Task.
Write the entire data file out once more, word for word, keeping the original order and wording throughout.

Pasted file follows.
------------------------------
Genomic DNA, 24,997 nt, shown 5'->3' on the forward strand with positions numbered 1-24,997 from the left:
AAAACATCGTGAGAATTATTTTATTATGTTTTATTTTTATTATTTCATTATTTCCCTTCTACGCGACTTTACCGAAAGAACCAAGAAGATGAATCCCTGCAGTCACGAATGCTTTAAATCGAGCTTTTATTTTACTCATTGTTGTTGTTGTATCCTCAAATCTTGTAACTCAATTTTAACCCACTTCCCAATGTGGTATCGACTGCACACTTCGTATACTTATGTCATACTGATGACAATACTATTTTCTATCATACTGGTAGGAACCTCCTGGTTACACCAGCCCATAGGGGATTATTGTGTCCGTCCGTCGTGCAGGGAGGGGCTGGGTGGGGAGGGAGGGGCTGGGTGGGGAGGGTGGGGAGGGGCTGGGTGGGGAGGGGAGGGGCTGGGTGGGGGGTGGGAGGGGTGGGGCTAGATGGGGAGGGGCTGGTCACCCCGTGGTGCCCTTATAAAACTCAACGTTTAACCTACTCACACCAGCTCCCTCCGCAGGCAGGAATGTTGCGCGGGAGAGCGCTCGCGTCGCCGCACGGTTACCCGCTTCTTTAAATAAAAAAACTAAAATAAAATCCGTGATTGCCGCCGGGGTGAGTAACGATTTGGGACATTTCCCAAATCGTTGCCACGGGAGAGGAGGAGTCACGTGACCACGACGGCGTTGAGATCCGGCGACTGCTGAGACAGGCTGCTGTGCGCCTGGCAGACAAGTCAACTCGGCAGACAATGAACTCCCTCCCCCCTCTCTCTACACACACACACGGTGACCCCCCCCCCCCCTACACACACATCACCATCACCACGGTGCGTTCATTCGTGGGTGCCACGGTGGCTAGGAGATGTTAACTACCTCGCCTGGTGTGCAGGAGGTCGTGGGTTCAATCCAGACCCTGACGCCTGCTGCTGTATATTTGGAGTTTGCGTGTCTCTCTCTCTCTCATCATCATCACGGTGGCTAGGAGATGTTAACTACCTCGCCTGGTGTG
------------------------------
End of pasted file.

Genomic DNA, 24,997 nt, shown 5'->3' on the forward strand with positions numbered 1-24,997 from the left:
AAAACATCGTGAGAATTATTTTATTATGTTTTATTTTTATTATTTCATTATTTCCCTTCTACGCGACTTTACCGAAAGAACCAAGAAGATGAATCCCTGCAGTCACGAATGCTTTAAATCGAGCTTTTATTTTACTCATTGTTGTTGTTGTATCCTCAAATCTTGTAACTCAATTTTAACCCACTTCCCAATGTGGTATCGACTGCACACTTCGTATACTTATGTCATACTGATGACAATACTATTTTCTATCATACTGGTAGGAACCTCCTGGTTACACCAGCCCATAGGGGATTATTGTGTCCGTCCGTCGTGCAGGGAGGGGCTGGGTGGGGAGGGAGGGGCTGGGTGGGGAGGGTGGGGAGGGGCTGGGTGGGGAGGGGAGGGGCTGGGTGGGGGGTGGGAGGGGTGGGGCTAGATGGGGAGGGGCTGGTCACCCCGTGGTGCCCTTATAAAACTCAACGTTTAACCTACTCACACCAGCTCCCTCCGCAGGCAGGAATGTTGCGCGGGAGAGCGCTCGCGTCGCCGCACGGTTACCCGCTTCTTTAAATAAAAAAACTAAAATAAAATCCGTGATTGCCGCCGGGGTGAGTAACGATTTGGGACATTTCCCAAATCGTTGCCACGGGAGAGGAGGAGTCACGTGACCACGACGGCGTTGAGATCCGGCGACTGCTGAGACAGGCTGCTGTGCGCCTGGCAGACAAGTCAACTCGGCAGACAATGAACTCCCTCCCCCCTCTCTCTACACACACACACGGTGACCCCCCCCCCCCCTACACACACATCACCATCACCACGGTGCGTTCATTCGTGGGTGCCACGGTGGCTAGGAGATGTTAACTACCTCGCCTGGTGTGCAGGAGGTCGTGGGTTCAATCCAGACCCTGACGCCTGCTGCTGTATATTTGGAGTTTGCGTGTCTCTCTCTCTCTCATCATCATCACGGTGGCTAGGAGATGTTAACTACCTCGCCTGGTGTG